Research Entomologist

Office: Uitenhage Mass-rearing facility
MSc, Entomology, Rhodes University (2017)
PhD, Entomology, Rhodes University (submitted, 2020)

Guy Sutton is a Research Entomologist currently based at the Centre for Biological Control at Rhodes University in South Africa. His research combines extensive fieldwork, with laboratory experiments and statistical models to develop, implement and evaluate practical management options for controlling invasive alien plants, using insects and fungal pathogens as biological control agents. Guy’s primary research involves evaluating the prospects for the biological control of African grasses that have become invasive elsewhere in the world, integrating insect systematics, field surveys and host-specificity testing of grass-feeding herbivores.

Guy also has a strong interest in data science/data analysis. He develops and teaches a range of statistics courses and workshops and provides expertise to students and faculty on appropriate and rigorous statistical analyses. Additionally, he develops and maintains two R packages for mapping species distributions and sample size calculations. All his workshops and developmental versions of R packages are available on his GitHub profile ( He also blogs about analysing ecological data at

Research Interests

  • Biological control of weeds
  • Host-specificity testing
  • Invasive grasses
  • Biostatistics
  • R stats


Martin, G.D., Magengelele, N.L., Paterson, I.D., Sutton, G.F. (2020). Climate modelling suggests a review of the legal status of Brazilian pepper Schinus terebinthifolia in South Africa is required. South African Journal of Botany 132: 95-102.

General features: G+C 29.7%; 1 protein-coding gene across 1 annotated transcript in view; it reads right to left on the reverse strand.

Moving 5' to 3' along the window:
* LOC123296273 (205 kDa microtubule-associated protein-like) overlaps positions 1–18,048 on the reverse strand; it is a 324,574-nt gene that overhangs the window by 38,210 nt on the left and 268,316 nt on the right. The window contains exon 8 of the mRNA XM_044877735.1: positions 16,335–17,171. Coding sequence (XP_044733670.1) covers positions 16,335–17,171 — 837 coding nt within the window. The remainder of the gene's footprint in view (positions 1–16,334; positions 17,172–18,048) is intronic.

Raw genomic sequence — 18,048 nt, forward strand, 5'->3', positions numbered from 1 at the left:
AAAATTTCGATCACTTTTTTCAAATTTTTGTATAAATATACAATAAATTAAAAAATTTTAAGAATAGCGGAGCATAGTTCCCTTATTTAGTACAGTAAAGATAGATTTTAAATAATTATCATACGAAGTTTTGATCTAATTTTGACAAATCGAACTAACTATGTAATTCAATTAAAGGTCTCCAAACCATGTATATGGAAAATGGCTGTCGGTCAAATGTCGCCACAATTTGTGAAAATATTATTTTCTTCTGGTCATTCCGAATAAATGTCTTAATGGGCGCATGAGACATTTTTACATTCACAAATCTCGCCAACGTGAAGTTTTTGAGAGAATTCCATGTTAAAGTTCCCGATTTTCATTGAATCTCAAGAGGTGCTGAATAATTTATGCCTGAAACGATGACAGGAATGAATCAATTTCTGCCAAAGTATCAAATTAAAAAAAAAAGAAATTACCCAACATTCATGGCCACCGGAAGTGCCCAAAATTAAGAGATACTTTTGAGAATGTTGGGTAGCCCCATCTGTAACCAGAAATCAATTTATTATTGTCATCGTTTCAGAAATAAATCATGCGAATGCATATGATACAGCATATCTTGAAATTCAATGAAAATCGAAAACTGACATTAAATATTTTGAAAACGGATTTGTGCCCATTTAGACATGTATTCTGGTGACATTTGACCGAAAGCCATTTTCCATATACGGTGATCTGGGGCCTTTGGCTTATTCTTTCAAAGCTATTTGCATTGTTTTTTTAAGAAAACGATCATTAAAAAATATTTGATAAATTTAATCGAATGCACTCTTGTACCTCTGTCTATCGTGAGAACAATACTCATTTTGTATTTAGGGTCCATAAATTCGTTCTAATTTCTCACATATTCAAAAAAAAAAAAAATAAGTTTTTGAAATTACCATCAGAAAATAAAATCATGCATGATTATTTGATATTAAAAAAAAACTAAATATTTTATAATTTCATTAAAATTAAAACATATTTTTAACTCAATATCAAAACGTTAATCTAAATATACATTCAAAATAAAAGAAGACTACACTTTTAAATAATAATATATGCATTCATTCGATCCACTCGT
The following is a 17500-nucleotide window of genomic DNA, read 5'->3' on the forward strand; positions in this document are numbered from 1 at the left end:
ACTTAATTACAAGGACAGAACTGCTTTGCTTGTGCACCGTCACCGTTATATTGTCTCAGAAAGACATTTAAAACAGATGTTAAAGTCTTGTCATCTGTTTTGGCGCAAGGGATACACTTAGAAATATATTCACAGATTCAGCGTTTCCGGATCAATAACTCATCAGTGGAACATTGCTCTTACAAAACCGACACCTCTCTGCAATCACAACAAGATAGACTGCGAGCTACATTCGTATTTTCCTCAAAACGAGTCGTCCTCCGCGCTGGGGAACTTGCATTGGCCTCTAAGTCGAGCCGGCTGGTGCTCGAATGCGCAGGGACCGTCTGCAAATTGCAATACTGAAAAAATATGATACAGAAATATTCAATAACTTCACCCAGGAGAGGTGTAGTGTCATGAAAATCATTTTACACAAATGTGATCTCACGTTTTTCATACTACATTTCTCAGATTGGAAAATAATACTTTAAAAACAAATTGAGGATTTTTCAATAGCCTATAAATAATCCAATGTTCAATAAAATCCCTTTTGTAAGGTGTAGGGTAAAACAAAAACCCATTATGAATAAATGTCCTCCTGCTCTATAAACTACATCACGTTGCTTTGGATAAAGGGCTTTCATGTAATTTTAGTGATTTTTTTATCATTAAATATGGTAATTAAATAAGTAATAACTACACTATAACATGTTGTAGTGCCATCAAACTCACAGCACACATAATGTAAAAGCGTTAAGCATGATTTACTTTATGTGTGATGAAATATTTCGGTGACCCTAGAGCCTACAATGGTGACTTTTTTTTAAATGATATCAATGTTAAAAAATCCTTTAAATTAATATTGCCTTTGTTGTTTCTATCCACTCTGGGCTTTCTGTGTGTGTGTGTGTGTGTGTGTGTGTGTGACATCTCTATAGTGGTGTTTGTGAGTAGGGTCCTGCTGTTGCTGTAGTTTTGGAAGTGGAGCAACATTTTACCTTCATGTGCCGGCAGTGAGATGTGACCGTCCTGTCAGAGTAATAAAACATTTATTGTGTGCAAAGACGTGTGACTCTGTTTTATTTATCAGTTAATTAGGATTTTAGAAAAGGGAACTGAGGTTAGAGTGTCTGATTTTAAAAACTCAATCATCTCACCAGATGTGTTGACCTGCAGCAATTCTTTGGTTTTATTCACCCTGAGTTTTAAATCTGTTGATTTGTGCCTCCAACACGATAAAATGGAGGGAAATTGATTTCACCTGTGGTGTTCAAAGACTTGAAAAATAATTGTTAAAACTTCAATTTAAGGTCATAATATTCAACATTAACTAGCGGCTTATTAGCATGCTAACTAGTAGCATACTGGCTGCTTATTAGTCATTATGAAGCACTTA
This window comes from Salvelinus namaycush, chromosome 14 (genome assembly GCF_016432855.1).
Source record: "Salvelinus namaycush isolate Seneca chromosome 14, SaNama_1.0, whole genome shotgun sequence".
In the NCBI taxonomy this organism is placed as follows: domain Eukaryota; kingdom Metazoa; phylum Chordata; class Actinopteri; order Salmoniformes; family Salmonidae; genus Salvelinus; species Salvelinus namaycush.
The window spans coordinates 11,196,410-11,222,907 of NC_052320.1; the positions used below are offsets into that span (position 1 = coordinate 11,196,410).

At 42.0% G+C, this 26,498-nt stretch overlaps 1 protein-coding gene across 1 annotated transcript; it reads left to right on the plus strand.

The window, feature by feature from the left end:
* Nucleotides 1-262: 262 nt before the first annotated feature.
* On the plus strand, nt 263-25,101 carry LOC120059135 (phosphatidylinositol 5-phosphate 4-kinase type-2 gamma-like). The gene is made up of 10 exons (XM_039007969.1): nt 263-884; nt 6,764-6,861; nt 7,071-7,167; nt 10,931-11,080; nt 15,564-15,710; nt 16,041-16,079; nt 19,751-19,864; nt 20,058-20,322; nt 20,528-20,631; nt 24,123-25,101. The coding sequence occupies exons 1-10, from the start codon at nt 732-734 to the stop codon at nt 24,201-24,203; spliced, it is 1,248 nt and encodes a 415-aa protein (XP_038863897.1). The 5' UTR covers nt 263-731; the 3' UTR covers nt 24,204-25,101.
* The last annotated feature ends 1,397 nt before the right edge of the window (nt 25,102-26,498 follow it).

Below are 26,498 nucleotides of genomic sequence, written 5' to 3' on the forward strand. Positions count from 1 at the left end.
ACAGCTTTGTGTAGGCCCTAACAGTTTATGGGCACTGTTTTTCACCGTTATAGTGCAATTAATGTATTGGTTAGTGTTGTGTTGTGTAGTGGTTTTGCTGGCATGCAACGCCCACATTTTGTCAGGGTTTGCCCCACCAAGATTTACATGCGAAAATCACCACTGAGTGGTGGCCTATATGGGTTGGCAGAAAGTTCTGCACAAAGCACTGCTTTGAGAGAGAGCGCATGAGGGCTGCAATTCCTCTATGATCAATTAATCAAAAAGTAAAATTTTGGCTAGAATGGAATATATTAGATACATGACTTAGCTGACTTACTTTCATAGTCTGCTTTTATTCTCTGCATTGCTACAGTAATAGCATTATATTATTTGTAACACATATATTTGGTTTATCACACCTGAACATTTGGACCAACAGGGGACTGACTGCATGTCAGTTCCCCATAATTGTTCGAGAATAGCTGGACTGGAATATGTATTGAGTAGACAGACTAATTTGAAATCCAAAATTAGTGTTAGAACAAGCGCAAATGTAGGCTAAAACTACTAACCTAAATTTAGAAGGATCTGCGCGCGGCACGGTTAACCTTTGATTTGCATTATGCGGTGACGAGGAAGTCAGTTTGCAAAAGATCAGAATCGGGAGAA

Sutton, G.F., Canavan, K., Day, M.D., Den Breeyen, A., Cristofaro, M., McConnachie, A., Goolsby, J.A., & Paterson, I.D. (2019). Grasses as suitable targets for classical weed biological control. BioControl 64: 605-622.

Sutton, G.F. (2019). Searching for a needle in a haystack: where to survey for climatically-matched biological control agents for two grasses (Sporobolus spp.) invading Australia. Biological Control 129: 37-44.

Sutton, G.F., Klein, H., & Paterson, I.D. (2018). Evaluating the efficacy of Hypogeococcus sp. as a biological control agent of the cactaceous weed Cereus jamacaru in South Africa. BioControl 63: 493-503.

Sutton, G.F., Paterson, I.D., & Paynter, Q. (2017). Genetic matching of invasive populations of the African tulip tree, Spathodea campanulata Beauv. (Bignoniaceae), to their native distribution: maximising the likelihood of selecting host-compatible biological control agents. Biological Control 114: 167-175.

Sutton, G.F., Paterson, I.D., Compton, S.G., & Paynter, Q. (2017). Predicting the risk of non-target damage to a close relative of a target weed using sequential no- choice tests, paired-choice tests and olfactory discrimination experiments. Biocontrol Science and Technology 27: 364-377.

Sutton, G.F., Compton, S.G., & Coetzee, J.A. (2016). Naturally occurring phytopathogens enhance biological control of water hyacinth (Eichhornia crassipes) by Megamelus scutellaris (Hemiptera: Delphacidae), even in eutrophic water. Biological Control 103: 261-268.


Last Modified: Thu, 10 Dec 2020 12:28:52 SAST